# Simulating Stokes flow with an obstacle

I was asked to compute the Stokes flow (i.e. a low Reynolds fluid) near and obstacle. This is the first time I face a fluid and I am lost. What reference/general ideas/big theorems can you recommend me?

More details: given and obstacle (lets say, a bounded simply connected region $D\subset\mathbb{R}^2$ with $C^\infty$ boundary and all necessary stuff) and a steady flow $W\hat{x}$ from $-\infty\hat{x}$, I want to calculate the resultanting Stokes flow near $D$. For $D=\text{circle}$, the solution is well known (see, for example, page 4: http://web.mit.edu/2.21/www/Lec-notes/chap2_slow/2-5Stokes.pdf). In this reference, the formulas are derived from the continuity equation $\nabla\cdot q =0$ with boundary conditions $\text{at infinity}$. My idea was to use this approach, but I don't even know if it is possible to solve numerically a PDE with this kind of boundary conditions.

Thanks!

• This question is pretty confusing. (Though I am a big Better off Ted fan.) The first tool I'd recommend for flow around arbitrary objects might be the method of Regularized Stokeslets - this is very simple to code, and well-explained in Cortez et al. 2005, doi.org/10.1063/1.1830486 and the original Cortez paper (cited in that) – AJK Jan 5 '18 at 3:42
• You can't, in general, numerically solve problems that are posed on an infinite domain. But you can solve on a sequence or larger and larger domains, and then extrapolate the result to an infinite domain. – Wolfgang Bangerth Jan 7 '18 at 22:41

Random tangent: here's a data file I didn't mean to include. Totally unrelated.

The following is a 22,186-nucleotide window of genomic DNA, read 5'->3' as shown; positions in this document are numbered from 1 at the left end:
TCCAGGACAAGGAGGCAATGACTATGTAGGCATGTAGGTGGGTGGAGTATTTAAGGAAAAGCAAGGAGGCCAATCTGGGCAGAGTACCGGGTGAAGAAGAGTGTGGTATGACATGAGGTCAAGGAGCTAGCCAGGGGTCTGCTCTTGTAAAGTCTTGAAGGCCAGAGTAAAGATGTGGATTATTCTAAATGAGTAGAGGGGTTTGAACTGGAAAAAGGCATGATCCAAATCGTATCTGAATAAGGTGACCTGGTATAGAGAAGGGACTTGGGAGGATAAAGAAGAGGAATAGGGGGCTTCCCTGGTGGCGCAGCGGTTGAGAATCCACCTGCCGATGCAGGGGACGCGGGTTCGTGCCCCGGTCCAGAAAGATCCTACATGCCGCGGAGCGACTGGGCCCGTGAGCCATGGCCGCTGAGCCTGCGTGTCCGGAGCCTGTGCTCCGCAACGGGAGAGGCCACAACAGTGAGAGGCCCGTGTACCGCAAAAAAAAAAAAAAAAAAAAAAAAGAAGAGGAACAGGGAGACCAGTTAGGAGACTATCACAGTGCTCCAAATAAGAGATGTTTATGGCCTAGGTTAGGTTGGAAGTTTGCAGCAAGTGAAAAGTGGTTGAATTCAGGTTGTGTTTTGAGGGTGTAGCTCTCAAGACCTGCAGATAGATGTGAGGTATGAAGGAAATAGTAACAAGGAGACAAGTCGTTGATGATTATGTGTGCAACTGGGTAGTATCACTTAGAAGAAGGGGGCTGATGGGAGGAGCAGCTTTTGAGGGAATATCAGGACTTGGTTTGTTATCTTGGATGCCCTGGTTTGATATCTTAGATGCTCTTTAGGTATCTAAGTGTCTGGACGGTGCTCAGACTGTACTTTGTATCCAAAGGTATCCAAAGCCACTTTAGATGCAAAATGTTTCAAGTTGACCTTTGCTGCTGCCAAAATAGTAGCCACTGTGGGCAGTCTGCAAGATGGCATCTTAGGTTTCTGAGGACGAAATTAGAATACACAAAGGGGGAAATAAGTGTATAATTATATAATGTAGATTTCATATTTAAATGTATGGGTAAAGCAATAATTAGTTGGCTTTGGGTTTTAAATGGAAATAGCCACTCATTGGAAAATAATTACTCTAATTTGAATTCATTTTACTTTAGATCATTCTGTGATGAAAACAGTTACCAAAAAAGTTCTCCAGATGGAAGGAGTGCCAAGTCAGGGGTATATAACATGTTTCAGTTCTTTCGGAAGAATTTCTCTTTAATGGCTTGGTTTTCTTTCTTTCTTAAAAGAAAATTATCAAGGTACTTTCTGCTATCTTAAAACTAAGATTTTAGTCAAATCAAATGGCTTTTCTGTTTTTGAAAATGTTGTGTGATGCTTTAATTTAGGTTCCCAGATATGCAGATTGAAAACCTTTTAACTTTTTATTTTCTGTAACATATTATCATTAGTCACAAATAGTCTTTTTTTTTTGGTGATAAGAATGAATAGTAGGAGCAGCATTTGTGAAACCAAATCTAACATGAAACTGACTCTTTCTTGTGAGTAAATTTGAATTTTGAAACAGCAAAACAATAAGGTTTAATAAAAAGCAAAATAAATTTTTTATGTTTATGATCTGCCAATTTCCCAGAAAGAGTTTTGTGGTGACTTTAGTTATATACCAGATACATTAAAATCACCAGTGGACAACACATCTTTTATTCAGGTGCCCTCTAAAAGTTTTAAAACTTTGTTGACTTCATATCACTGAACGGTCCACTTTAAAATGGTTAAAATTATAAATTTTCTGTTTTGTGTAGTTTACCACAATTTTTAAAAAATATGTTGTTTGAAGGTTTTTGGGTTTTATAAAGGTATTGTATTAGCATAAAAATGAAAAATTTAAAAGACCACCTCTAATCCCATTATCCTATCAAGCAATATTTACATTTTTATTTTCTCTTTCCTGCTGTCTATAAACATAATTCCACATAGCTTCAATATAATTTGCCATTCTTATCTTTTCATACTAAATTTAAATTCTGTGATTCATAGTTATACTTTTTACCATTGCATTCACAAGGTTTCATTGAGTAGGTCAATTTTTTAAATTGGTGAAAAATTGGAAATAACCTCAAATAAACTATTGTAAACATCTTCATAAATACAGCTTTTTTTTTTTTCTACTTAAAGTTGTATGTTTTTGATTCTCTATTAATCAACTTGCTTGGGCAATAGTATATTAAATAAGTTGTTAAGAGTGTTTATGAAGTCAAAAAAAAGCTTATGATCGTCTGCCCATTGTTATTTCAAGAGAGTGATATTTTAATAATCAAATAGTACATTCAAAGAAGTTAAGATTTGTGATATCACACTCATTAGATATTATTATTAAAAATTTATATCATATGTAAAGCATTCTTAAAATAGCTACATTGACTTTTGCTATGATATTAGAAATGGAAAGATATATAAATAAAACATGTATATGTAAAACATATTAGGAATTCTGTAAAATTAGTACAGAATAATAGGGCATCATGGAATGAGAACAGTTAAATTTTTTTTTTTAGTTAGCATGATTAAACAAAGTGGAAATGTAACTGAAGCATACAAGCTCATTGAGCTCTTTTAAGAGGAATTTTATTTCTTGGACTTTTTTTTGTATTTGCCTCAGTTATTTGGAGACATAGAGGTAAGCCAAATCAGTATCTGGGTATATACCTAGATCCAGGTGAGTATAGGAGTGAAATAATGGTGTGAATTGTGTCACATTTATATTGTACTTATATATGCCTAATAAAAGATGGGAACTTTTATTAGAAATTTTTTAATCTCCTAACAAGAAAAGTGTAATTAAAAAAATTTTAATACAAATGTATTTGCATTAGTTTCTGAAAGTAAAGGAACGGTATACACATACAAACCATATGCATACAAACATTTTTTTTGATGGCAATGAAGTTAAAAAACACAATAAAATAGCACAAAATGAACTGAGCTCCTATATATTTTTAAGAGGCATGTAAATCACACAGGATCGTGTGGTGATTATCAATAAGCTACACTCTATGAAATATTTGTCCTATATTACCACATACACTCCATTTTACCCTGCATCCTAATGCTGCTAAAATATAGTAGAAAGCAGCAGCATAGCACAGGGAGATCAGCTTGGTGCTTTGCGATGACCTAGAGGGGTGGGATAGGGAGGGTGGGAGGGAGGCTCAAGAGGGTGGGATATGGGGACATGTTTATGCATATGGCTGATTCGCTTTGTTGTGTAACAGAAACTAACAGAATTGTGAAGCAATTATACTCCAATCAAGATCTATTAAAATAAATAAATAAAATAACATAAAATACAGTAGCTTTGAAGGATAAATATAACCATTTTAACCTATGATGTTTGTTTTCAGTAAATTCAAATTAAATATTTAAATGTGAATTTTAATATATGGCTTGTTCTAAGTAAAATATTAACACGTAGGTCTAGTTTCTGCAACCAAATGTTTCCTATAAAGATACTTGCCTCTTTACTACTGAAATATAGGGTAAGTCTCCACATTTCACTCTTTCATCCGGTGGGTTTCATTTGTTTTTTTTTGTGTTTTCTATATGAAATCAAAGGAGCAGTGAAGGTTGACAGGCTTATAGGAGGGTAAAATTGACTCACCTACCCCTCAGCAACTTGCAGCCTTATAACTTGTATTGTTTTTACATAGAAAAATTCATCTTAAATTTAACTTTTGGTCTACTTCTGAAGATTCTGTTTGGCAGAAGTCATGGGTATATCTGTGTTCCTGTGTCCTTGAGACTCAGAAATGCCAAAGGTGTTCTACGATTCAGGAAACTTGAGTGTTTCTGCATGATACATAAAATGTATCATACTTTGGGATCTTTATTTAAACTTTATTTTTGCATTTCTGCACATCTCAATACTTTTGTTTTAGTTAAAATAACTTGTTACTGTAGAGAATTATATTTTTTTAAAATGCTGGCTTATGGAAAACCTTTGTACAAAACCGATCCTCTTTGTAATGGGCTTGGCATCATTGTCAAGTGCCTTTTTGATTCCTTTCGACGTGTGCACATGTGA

## 1 Answer

As previously mentioned, you can't technically solve a problem on an infinite domain. However, you can solve a problem over a domain that is sufficiently large enough to approximate the conditions you would find at infinity- that is the spacial gradient at your boundary is numerically zero (Dirichlet boundary condition). This is known as the "farfield" boundary. Since you are just starting out, just add more space away from your point of interest and see how your solution changes.

• This is the more simple approach. I was expecting a more sophisticated solution. I don't know the field, so another solution maybe even don't exists – Veridian Dynamics Jan 24 '18 at 18:46
• Truthfully, you never know the field before you solve for it, you only impose boundaries and initial conditions at the onset. Remember that the point of numerical methods is to walk the razors edge between computation cost and solution accuracy. By adding space away from your cylinder of interest, you'll be able to see that the flow is only disturbed relatively close to the body, and you can make a best guess determination on what your bounds should be. – tdso222 Jan 25 '18 at 6:10
• For solving this problem, first initialize stream function value over your domain, then use some constant value of stream function at your boundary to provide information to the rest of the domain. Since this problem is elliptic, and you're just starting out, I'd recommend using an explicit solution method such as the Point Gauss-Seidel method. – tdso222 Jan 25 '18 at 6:27